Pretoria — Minister of Women, Children and People with Disabilities, Lulu Xingwana, has reiterated the call for an emphasis to be placed on educating girl children.
The minister believes educating girl children is an important process to promote gender equality and invest in their future.
Addressing the 5th International Women's Conference in Bangalore, India, on Sunday, Xingwana said poor access to schools and learning centres and the relatively high cost of education continue to be barriers for poor families to support the education of girls.
"In addition, unrelenting social prejudice against female education continues to be a major stumbling block to women empowerment and gender equality," Xingwana told delegates.
Rural girls, she said, continued to face economic and social barriers to formal education and thus might not achieve their full potential as adults.
"Hence, the situation calls for increased resources and intensified efforts to enhance female adult literacy in rural areas and empower rural women with technical information and knowledge to improve their health and participation in the increasingly complex world."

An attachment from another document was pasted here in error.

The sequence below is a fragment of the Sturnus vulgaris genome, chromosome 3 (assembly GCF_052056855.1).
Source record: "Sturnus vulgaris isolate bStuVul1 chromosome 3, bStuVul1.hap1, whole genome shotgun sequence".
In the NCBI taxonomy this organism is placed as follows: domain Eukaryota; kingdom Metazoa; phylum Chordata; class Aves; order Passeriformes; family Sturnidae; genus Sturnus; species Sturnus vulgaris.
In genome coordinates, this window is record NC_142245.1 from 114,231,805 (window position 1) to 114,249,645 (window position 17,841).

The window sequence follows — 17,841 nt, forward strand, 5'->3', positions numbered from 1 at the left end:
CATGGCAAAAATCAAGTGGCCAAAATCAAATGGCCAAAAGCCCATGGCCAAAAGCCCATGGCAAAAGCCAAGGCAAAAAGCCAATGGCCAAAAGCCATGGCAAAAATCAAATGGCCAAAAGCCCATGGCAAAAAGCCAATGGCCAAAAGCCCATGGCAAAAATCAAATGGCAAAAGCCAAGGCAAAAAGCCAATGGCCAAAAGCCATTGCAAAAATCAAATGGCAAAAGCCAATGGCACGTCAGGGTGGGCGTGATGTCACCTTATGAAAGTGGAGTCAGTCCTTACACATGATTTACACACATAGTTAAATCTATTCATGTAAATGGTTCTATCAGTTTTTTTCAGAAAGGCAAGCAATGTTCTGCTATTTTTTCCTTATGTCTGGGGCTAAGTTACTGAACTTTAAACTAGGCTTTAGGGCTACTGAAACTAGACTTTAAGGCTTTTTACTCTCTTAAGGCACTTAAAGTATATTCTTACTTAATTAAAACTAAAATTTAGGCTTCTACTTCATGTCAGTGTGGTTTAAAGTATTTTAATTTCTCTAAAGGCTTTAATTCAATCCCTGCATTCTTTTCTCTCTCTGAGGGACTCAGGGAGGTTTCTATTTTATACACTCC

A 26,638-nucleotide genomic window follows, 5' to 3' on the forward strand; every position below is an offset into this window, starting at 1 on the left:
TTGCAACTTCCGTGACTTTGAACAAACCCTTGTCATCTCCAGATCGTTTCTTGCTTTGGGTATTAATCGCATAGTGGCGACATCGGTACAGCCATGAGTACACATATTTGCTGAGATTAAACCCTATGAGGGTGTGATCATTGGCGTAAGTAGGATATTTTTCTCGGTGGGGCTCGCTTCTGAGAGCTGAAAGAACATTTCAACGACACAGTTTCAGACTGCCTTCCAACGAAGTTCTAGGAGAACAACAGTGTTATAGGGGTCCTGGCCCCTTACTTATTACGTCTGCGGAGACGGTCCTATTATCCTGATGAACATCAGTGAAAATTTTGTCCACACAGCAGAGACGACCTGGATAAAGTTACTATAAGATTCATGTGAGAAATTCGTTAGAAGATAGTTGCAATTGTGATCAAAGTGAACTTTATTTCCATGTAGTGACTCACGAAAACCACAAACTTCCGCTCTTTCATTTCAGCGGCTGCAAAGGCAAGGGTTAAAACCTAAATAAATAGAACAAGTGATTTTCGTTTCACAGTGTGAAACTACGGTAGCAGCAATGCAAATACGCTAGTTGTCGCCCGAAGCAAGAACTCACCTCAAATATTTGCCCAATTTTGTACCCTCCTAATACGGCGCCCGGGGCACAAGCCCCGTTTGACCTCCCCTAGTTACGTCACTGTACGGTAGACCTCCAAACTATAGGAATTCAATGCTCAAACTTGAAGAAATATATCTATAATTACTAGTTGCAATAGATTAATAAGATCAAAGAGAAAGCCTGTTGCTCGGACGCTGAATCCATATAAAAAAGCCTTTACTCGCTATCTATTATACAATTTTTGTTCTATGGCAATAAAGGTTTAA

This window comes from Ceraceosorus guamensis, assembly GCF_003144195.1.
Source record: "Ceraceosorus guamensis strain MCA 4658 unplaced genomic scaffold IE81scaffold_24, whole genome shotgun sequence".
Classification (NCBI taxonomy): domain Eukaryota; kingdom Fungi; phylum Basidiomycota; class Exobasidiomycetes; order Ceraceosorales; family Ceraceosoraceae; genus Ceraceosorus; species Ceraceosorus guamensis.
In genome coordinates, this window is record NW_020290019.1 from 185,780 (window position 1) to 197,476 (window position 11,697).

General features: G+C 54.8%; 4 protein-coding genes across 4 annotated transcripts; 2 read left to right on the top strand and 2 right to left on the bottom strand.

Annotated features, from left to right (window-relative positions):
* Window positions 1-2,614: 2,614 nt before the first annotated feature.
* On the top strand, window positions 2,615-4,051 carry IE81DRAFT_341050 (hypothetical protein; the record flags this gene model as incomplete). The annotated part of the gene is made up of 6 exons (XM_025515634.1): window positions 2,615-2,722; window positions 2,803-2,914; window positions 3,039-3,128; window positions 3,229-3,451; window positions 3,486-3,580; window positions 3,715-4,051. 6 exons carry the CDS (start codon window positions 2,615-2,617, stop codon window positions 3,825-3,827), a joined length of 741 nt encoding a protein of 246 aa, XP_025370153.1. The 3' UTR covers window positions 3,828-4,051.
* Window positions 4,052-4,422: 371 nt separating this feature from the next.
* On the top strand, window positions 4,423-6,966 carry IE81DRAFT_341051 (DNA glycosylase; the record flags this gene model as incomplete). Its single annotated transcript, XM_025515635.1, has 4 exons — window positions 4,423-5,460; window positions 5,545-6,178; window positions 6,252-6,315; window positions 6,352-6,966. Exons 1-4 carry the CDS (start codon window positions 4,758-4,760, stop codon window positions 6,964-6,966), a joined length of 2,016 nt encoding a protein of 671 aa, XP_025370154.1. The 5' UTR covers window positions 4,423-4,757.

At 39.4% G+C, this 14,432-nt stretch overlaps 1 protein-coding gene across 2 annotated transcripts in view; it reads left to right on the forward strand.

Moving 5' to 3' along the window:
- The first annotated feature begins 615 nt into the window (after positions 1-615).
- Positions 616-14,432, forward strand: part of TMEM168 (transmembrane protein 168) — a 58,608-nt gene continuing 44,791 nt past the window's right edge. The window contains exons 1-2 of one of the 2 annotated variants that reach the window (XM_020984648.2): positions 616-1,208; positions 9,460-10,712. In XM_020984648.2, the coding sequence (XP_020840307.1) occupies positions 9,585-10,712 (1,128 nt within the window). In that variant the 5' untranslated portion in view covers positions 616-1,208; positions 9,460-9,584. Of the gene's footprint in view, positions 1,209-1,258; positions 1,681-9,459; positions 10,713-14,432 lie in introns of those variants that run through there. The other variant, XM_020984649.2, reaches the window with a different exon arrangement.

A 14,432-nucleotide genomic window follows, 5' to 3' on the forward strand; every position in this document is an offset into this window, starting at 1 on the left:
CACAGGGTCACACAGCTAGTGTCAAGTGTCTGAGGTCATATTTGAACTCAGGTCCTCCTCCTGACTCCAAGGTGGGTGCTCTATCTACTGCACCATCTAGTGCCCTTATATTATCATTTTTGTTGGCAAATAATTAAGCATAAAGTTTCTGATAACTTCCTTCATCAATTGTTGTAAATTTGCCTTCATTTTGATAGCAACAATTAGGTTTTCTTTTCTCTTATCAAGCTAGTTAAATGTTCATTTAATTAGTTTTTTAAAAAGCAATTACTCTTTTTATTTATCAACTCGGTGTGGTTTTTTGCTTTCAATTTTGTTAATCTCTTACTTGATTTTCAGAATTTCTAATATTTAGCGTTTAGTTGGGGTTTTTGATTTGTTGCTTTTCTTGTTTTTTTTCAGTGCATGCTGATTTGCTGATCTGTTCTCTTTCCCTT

She noted that information and communication technologies have the potential to enhance the economic empowerment of women.
According to Xingwana, of the 1.3 billion people who live in absolute poverty around the globe, 70 percent are women but they only earn 10 percent of the world's income and own less than 1 percent of the world's property.
Last year, the Department of Women, Children and People with Disabilities launched the Techno-Girl Project, which seeks to change the face of the South African market where there is lack of significant representation of women in scientific professions.
The project, in partnership with the Department of Education and UNICEF, encourages girl children to pursue fields in Science, Maths, Engineering and Technology where women have historically been under-represented.
The conference, which was held under the theme "Empowering women through technology", ran from 3 - 5 February.